The Desperation of Poverty, Part 3

Life Notes

 

The Desperation of Poverty, Part 3

For you always have the poor with you, and you can show kindness to them whenever you wish, but you will not always have me. Mark 14:7

I live a fortunate and blessed life. I have never had to worry about where my next meal would come from or whether I would have a roof over my head. I have always had people in my life who loved and valued me. I confess this so you know I do not write about poverty from first-hand experience. I have observed it from a distance on a few occasions – most recently in Honduras – but I have never lived in poverty, nor do I have a desire to do so. In Life Notes the past few weeks, I have written about the desperation I observed from the poverty in Honduras.

All four Gospels accounts have Jesus saying something to the effect that the poor will always be with us. Some use this to argue that there is nothing effective we can do to address poverty – and they may be right, at least on a global scale. I think, however, they miss the point. Certainly, poverty is a pervasive issue, but it is also an individual faith issue. Whenever we encounter poverty, suffering, or human struggles, we have decisions to make. Can I help this person or situation? If I can, am I willing to help this person or situation?

A third manifestation of the desperation of poverty is personal – it is my desperation to understand how I can best help. Many of us, me included, regularly walk past people asking for money on our streets. There are reasons why we do that, some of which have a measure of validity. If I give money to everyone who asks, how long will it be before I am on the streets begging for money? What if I give them money, and they buy drugs or alcohol with it? I work hard for my money, and they should, too. How do I really know these people are worse off than I am? These are pretentious questions, however, because in most cases we cannot know the answer. Again, we miss the point of being confronted by the poor. The point is how we decide to respond, and how we justify that choice. I am less convinced there is a right answer to the question and more convinced the poor pose a universal conundrum meant to illicit serious soul-searching on our parts – individually and collectively.

We are not called to solve world poverty. Indeed, the poor will always be with us. Jesus made clear by his examples, however, that we are to help. The fact that we cannot do everything does not negate the fact that we can do something. What we do and how we respond is the faith issue facing us. Some will respond with money, others with non-monetary gestures, others will feign ignorance. All of us make choices about our responses, however, and one day we may have to answer for those choices.

Come home to church this Sunday.

Do Not Steal

Do Not Steal

You shall not steal. Exodus 20:15
He said to them, “It is written, ‘My house shall be called a house of prayer; but you are making it a den of robbers.’” Matthew 21:13

The eighth of the Ten Commandments, like the sixth and seventh, is straightforward: Do not steal. The common interpretation is that we are not to take what belongs to someone else. While I do not deny it is wrong to steal from another, there are instances that give me pause. The first such instance occurs in a life-or-death situation, when taking something from someone else without his or her permission will help. For example, if my children were starving and I had no resources to acquire food for them, I would steal to preserve their lives. Although this is an unlikely situation, it is an example where I believe the circumstance warrants theft.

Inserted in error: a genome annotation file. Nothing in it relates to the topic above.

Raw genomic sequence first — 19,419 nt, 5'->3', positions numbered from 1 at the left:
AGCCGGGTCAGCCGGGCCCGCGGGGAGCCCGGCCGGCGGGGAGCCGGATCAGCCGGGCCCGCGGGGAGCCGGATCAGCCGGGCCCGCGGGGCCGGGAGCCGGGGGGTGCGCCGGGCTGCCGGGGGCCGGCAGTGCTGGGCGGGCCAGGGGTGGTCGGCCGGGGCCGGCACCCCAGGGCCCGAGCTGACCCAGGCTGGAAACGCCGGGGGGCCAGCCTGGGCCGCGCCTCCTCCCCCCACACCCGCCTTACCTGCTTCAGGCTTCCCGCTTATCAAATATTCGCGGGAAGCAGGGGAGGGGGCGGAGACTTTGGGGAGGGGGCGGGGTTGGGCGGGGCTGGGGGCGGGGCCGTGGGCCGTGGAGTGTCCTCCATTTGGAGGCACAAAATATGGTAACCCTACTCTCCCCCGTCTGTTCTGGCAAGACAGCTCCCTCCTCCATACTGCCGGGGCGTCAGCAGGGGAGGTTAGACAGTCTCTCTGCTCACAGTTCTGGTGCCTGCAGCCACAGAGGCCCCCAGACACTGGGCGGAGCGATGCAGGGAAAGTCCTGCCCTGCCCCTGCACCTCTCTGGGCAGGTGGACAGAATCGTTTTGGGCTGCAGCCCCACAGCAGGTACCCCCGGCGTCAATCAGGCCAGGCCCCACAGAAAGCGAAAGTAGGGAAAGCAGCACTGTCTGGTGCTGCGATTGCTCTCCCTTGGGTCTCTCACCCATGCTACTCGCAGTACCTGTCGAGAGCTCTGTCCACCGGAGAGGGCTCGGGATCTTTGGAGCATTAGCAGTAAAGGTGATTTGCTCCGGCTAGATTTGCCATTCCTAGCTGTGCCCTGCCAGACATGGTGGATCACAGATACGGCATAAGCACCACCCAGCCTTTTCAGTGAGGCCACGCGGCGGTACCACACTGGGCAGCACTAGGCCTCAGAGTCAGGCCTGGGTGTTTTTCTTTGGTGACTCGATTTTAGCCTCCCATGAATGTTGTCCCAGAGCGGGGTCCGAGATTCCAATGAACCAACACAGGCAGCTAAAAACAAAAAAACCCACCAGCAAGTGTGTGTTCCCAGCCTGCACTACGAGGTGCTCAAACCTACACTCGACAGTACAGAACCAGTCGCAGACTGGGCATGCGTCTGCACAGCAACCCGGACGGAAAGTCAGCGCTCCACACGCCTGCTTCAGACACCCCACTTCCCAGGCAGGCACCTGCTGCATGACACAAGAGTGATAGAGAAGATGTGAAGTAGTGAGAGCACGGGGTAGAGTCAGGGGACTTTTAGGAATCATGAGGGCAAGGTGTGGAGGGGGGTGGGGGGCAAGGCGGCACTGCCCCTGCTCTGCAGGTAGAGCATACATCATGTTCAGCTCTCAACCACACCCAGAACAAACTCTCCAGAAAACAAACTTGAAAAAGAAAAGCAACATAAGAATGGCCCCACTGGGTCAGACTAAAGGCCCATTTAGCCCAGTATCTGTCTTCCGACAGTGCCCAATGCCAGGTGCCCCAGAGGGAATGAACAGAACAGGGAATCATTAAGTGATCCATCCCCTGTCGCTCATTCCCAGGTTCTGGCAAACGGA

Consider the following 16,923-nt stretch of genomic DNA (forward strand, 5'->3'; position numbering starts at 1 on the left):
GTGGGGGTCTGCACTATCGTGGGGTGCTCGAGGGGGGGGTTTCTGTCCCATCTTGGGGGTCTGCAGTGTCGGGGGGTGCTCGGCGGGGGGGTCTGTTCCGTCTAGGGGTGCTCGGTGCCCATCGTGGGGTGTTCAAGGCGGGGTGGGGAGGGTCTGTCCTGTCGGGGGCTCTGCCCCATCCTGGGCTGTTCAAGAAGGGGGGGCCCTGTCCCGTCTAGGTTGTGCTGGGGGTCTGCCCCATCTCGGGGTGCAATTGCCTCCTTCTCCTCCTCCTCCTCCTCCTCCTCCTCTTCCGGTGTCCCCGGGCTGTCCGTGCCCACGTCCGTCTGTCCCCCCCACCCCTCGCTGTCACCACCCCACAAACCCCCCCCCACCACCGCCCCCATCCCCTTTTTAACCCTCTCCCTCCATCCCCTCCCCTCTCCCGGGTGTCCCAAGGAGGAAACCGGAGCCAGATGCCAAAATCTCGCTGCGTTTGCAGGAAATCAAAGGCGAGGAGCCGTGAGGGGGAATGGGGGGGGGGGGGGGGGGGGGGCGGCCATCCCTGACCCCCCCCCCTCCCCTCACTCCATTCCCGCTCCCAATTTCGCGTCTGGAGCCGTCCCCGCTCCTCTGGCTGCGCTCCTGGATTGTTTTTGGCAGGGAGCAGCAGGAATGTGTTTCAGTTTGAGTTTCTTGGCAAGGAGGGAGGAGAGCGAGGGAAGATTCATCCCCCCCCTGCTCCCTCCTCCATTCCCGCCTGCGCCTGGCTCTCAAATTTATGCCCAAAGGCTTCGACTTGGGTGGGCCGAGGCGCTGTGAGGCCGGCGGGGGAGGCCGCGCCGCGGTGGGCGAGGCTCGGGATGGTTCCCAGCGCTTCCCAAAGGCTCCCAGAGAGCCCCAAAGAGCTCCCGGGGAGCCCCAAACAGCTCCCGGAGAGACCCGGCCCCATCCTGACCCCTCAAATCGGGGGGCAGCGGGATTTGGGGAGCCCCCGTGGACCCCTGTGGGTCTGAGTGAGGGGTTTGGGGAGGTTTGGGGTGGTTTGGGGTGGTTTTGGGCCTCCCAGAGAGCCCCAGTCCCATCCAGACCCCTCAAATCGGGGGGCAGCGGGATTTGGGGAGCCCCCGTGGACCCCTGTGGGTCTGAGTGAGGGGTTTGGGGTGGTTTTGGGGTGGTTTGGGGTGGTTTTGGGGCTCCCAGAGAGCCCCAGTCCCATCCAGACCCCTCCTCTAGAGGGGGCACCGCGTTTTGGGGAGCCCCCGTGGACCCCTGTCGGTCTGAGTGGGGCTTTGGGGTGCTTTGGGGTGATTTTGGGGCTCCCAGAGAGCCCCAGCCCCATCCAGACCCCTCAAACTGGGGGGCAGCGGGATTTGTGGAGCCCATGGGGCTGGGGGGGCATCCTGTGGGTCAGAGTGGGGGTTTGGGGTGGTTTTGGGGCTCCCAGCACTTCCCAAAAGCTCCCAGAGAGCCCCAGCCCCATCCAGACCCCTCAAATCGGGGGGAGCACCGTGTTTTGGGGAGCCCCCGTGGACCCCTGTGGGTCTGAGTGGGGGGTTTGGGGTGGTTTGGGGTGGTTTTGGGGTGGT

A more common, but related situation occurs when people are starving in other countries. Does their right to life override my right to decide the fate of that which I possess? If I have sufficient resources to end the starvation of another, is it stealing for someone to take those resources from me and give them to the other? Is it a form of theft for me to hoard resources well beyond my need when others are in desperate need of those same resources? These are difficult faith questions, and stealing is a faith issue. For the thief, taking what belongs to another shows a lack of faith that God will provide for his or her needs. However, I believe it is equally faithless for those with much not to share their abundance with those in need. Indeed, inspiring people to share is a basic way that God provides for the poor and needy. The faith issue for the richly blessed among us manifests in our decisions about sharing our gifts. If we are miserly in our giving to others, our faith is likely small.

Finally, the story of the moneychangers illustrates another interesting area of theft, one that sends Jesus into a rage in the Temple. The moneychangers and other vendors exchanged currencies and sold sacrificial animals for worshippers. The problem was that they marked their prices up so high they were essentially stealing from those who came to the Temple to worship. Jesus felt this was unacceptable and drove the moneychangers out. Imagine what Jesus would do when buying popcorn and a soft drink at a movie theater today. Our commandment not to steal goes beyond just taking something belonging to another. The commandment requires consideration about taking more than our share, as well as giving less than we can comfortably give.